Local governments hold a lot of meetings which are meant to allow the public to observe and comment on policy and legislation. But local news organizations are cutting back and often can’t cover them. Chicago’s City Bureau has developed a program called Documenters, which trains citizens and pays them to cover those meetings. Along the way, they have developed software which grabs not just the schedule of these meetings but the agendas, handouts, and other documents -- documents which may have important information about future plans and laws, but which usually go unread.
What if we could make software which reads the documents for us, looking for patterns or telling humans which ones are worth their time? For this project, we’ll work closely with City Bureau to take advantage of their system for collecting the documents, and their knowledge of public meetings and processes. Together, we’ll look for the “signal in the noise”. We’re hoping to build a mixed team including coders with at least a little experience in natural language and document analysis, as well as people who are interested in civics and government, who can help identify what’s interesting and think about how humans would be best served by any software we might create.
Joe runs Knight Lab’s technology, professional staff and student fellows. Before joining us, Joe was on the Chicago Tribune News Apps team. Also, he hosts a weekly radio show on WNUR-FM – Conference of the Birds.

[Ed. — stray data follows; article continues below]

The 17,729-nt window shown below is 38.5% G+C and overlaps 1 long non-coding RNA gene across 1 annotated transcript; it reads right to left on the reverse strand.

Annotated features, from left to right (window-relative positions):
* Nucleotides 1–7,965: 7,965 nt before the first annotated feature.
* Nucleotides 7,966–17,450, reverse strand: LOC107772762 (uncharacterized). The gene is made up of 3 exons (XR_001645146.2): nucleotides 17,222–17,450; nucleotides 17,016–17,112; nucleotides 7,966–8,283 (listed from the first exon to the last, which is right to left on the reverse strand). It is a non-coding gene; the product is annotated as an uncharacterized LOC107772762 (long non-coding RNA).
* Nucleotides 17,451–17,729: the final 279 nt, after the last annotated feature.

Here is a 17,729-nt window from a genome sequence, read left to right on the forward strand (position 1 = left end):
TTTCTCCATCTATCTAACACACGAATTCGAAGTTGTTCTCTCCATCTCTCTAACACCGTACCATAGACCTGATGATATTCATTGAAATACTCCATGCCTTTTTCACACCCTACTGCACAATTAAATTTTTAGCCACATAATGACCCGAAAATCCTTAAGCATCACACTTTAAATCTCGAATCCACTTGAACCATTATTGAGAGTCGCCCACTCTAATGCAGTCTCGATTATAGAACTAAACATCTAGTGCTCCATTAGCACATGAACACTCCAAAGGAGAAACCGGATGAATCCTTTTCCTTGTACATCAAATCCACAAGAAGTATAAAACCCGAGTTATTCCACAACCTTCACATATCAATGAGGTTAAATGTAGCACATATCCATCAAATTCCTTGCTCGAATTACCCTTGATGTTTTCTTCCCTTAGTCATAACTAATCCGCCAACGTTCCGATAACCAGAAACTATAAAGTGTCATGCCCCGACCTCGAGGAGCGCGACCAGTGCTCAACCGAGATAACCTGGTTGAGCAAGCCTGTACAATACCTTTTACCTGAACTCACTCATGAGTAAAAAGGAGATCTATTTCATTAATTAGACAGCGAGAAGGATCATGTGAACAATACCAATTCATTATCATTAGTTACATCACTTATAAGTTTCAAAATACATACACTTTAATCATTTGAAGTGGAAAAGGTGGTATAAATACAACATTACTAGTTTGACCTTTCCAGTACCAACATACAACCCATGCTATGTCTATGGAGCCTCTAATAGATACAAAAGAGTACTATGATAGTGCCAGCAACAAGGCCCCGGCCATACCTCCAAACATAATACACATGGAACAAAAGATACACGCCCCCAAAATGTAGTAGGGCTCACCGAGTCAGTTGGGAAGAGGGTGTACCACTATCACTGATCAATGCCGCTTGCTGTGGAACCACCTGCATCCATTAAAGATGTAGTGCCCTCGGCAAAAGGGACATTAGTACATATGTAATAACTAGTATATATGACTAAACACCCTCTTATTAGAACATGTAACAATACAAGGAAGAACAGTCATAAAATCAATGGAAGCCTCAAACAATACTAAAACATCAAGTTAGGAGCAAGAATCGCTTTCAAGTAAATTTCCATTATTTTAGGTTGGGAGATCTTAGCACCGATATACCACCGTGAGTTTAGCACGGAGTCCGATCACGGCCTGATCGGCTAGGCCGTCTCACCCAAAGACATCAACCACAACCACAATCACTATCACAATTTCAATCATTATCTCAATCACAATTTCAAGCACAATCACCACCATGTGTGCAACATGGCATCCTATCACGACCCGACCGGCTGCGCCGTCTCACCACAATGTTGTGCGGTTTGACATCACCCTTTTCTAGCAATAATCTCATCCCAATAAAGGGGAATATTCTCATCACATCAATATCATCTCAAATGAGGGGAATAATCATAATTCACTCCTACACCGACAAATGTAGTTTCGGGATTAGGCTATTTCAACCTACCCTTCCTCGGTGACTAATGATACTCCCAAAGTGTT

What information can be pulled from local government records?
Are there notable trends in local government records? Do they cut across types of agencies or jurisdictions?
How can text analysis/machine learning be used to augment capacity in smaller newsrooms?
Week 1-2: Meet with City Bureau, learn about meetings and documents; work with journalists and activists to begin developing questions about what’s in the documents; initial experiments with writing programs to analyze documents.
Week 3-5: Go deeper on software-based document analysis; generalize interviews with specialists into one or more personas who need a way to make use of information discovered by the software. Generate ideas for an effective interface for those people to make use of information.
Weeks 6-8: Further iteration on analysis software; further iteration on user interface for analysis
Weeks 9-10: Write up the project; work with City Bureau to transfer knowledge for ongoing development.
Students who join this project will help solve real world problems about how journalists and citizens monitor government. They will also get a better understanding of how city governments really function. And they’ll help City Bureau chart a path forward for helping journalists and citizens in Chicago and other Documenters cities to better understand and get involved in local civic life.